In fact the rate of expansion – the composite indicator registered just 50.8, only slightly above the dividing line between growth and contraction - was the lowest since August 2009, when the recovery was just starting out. More importantly (for the longer term) new business coming in showed only a very marginal increase in July, registering what was the smallest rise since demand for manufactured goods and services first started to return to growth back in September 2009. Levels of incoming new business fell in manufacturing for the second month in a row, declining at the fastest rate since June 2009 – with new export orders actually falling for first time since July 2009.
What this means, of course, is that the slowdown has now extended, spreading deep into the heart of the core, with both services and manufacturing in both Germany and France affected.
The German composite index fell to 52.2, from 56.3 in June, and while the latest reading still remained comfortably above the 50.0 no-growth value, the month-on-month index fall of 4.1 points was the largest since the November 2008 post Lehman drop. Tim Moore, Senior Economist at Markit said in his report “Almost in the blink of an eye, German private sector output has gone from rapid growth to a slow crawl.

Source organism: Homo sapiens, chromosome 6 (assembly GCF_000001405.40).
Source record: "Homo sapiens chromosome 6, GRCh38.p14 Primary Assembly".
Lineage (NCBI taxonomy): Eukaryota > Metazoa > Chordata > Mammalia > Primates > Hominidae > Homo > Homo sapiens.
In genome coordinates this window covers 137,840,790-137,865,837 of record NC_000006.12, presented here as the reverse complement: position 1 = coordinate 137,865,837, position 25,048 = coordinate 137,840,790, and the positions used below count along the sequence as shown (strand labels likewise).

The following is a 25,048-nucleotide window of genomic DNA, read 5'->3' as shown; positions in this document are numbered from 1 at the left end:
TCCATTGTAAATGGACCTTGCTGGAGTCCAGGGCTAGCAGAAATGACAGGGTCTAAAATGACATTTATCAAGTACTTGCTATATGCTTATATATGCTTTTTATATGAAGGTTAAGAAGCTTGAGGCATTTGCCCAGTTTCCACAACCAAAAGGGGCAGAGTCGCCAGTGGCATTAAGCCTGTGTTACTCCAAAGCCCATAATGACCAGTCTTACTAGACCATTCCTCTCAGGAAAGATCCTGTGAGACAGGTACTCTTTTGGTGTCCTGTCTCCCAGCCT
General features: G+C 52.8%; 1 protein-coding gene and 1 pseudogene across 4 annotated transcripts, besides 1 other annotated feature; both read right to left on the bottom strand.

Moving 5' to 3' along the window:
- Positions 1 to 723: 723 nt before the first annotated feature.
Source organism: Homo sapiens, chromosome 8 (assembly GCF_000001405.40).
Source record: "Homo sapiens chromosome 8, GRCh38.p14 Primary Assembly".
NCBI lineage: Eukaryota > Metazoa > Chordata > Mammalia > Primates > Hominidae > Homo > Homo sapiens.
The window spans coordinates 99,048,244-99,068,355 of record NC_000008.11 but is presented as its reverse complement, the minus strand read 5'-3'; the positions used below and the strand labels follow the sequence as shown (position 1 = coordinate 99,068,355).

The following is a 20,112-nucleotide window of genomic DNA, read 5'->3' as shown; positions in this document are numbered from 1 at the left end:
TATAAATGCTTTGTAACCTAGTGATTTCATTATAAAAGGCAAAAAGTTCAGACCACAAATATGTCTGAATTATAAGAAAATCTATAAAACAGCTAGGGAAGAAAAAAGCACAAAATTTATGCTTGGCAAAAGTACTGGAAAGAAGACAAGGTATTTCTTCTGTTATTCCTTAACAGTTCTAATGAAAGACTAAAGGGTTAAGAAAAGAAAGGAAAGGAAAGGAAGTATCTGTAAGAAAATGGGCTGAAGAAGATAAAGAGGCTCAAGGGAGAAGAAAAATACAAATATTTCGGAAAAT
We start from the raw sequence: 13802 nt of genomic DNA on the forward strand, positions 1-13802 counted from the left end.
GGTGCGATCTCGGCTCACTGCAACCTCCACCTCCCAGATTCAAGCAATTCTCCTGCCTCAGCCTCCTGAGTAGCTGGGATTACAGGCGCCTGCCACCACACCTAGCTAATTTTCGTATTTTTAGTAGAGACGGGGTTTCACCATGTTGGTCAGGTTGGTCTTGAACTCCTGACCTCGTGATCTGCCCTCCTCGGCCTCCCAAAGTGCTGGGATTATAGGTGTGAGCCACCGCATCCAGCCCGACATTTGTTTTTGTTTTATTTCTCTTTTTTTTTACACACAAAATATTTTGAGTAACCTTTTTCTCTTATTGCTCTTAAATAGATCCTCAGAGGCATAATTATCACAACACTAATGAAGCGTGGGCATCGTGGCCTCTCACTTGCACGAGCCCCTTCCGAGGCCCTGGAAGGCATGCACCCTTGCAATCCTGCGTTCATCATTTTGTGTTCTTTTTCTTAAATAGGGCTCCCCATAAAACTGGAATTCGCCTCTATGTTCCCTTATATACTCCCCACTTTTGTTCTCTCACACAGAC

But even as growth in the core economies approaches stall speed, out on the periphery a new recession seems increasingly on the cards, and most importantly in countries like Spain and Italy which have so far managed to keep their heads just above the waterline. Growth in the second quarter of the year looks likely to have been minimal in both cases, and the outlook for the third quarter suggests we are entering a bout of economic shrinkage.
The PMI readings also coincide with the impression offered by monetary indicators.
As Henderson Global Investors’ Simon Ward points out, in late 2010, while real (ie inflation adjusted) current bank deposits were contracting in Spain and Italy, they were still growing robustly in both Germany and France, implying a solid economic growth economic outlook in the core for the first half of 2011 (this monetary indicator is often thought to give an indication of activity with a 6 month lag).
But currently, as can be seen in the above chart (which shows rates of six monthly growth) real deposits have even started to contract in the core, while in Italy the rate of shrinkage has accelerated considerably, suggesting that the earlier “two-speed” Eurozone recovery may now be about to give way to a period of much more generalised weakness, reinforcing the impression given by the PMI order indexes. What is most striking is the way Italian M1 deposits have been contracting much more strongly than Spain’s have of late, although this development should not take us completely by surprise, since, as I have been consistently pointing out (see here, here and here) it has been clear from both real and survey data for some months now that Italy was heading towards recession again.
And looking at the second monetary chart that Simon provides, it is evident that the weakness in Spain and Italy forms part of a much more general contractionary phenomenon on the periphery, but then I imagine that the idea that Greece and Portugal might be in recession comes as a surprise to no one.